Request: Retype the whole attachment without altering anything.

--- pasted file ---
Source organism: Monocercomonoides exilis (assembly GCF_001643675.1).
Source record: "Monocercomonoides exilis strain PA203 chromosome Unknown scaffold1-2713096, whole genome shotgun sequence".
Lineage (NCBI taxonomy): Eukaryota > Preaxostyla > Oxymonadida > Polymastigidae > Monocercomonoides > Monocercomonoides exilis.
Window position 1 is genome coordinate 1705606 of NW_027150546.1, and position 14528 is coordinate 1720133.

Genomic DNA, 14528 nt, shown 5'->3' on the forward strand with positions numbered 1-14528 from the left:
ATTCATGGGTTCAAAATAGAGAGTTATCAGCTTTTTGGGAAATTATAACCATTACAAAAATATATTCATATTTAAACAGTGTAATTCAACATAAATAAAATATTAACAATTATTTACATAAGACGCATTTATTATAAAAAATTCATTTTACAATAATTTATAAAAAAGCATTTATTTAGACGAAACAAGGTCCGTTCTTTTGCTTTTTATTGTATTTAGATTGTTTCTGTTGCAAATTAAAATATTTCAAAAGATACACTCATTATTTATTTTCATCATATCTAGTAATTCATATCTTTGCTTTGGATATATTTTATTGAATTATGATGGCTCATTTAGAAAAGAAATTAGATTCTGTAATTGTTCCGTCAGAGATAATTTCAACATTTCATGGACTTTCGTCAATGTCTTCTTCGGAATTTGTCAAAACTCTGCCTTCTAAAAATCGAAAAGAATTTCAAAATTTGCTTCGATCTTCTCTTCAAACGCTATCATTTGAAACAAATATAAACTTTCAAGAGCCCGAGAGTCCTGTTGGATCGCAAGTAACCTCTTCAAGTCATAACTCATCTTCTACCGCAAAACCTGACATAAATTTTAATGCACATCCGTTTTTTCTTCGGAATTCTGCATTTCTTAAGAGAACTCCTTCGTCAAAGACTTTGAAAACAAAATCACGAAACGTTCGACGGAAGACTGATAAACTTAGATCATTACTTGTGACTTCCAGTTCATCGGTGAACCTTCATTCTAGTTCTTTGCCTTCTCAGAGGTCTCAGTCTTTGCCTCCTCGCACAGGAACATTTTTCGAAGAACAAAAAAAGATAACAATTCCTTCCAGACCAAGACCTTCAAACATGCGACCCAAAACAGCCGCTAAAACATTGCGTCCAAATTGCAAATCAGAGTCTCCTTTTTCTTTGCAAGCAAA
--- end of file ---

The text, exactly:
Source organism: Monocercomonoides exilis (assembly GCF_001643675.1).
Source record: "Monocercomonoides exilis strain PA203 chromosome Unknown scaffold1-2713096, whole genome shotgun sequence".
Lineage (NCBI taxonomy): Eukaryota > Preaxostyla > Oxymonadida > Polymastigidae > Monocercomonoides > Monocercomonoides exilis.
Window position 1 is genome coordinate 1705606 of NW_027150546.1, and position 14528 is coordinate 1720133.

Genomic DNA, 14528 nt, shown 5'->3' on the forward strand with positions numbered 1-14528 from the left:
ATTCATGGGTTCAAAATAGAGAGTTATCAGCTTTTTGGGAAATTATAACCATTACAAAAATATATTCATATTTAAACAGTGTAATTCAACATAAATAAAATATTAACAATTATTTACATAAGACGCATTTATTATAAAAAATTCATTTTACAATAATTTATAAAAAAGCATTTATTTAGACGAAACAAGGTCCGTTCTTTTGCTTTTTATTGTATTTAGATTGTTTCTGTTGCAAATTAAAATATTTCAAAAGATACACTCATTATTTATTTTCATCATATCTAGTAATTCATATCTTTGCTTTGGATATATTTTATTGAATTATGATGGCTCATTTAGAAAAGAAATTAGATTCTGTAATTGTTCCGTCAGAGATAATTTCAACATTTCATGGACTTTCGTCAATGTCTTCTTCGGAATTTGTCAAAACTCTGCCTTCTAAAAATCGAAAAGAATTTCAAAATTTGCTTCGATCTTCTCTTCAAACGCTATCATTTGAAACAAATATAAACTTTCAAGAGCCCGAGAGTCCTGTTGGATCGCAAGTAACCTCTTCAAGTCATAACTCATCTTCTACCGCAAAACCTGACATAAATTTTAATGCACATCCGTTTTTTCTTCGGAATTCTGCATTTCTTAAGAGAACTCCTTCGTCAAAGACTTTGAAAACAAAATCACGAAACGTTCGACGGAAGACTGATAAACTTAGATCATTACTTGTGACTTCCAGTTCATCGGTGAACCTTCATTCTAGTTCTTTGCCTTCTCAGAGGTCTCAGTCTTTGCCTCCTCGCACAGGAACATTTTTCGAAGAACAAAAAAAGATAACAATTCCTTCCAGACCAAGACCTTCAAACATGCGACCCAAAACAGCCGCTAAAACATTGCGTCCAAATTGCAAATCAGAGTCTCCTTTTTCTTTGCAAGCAAA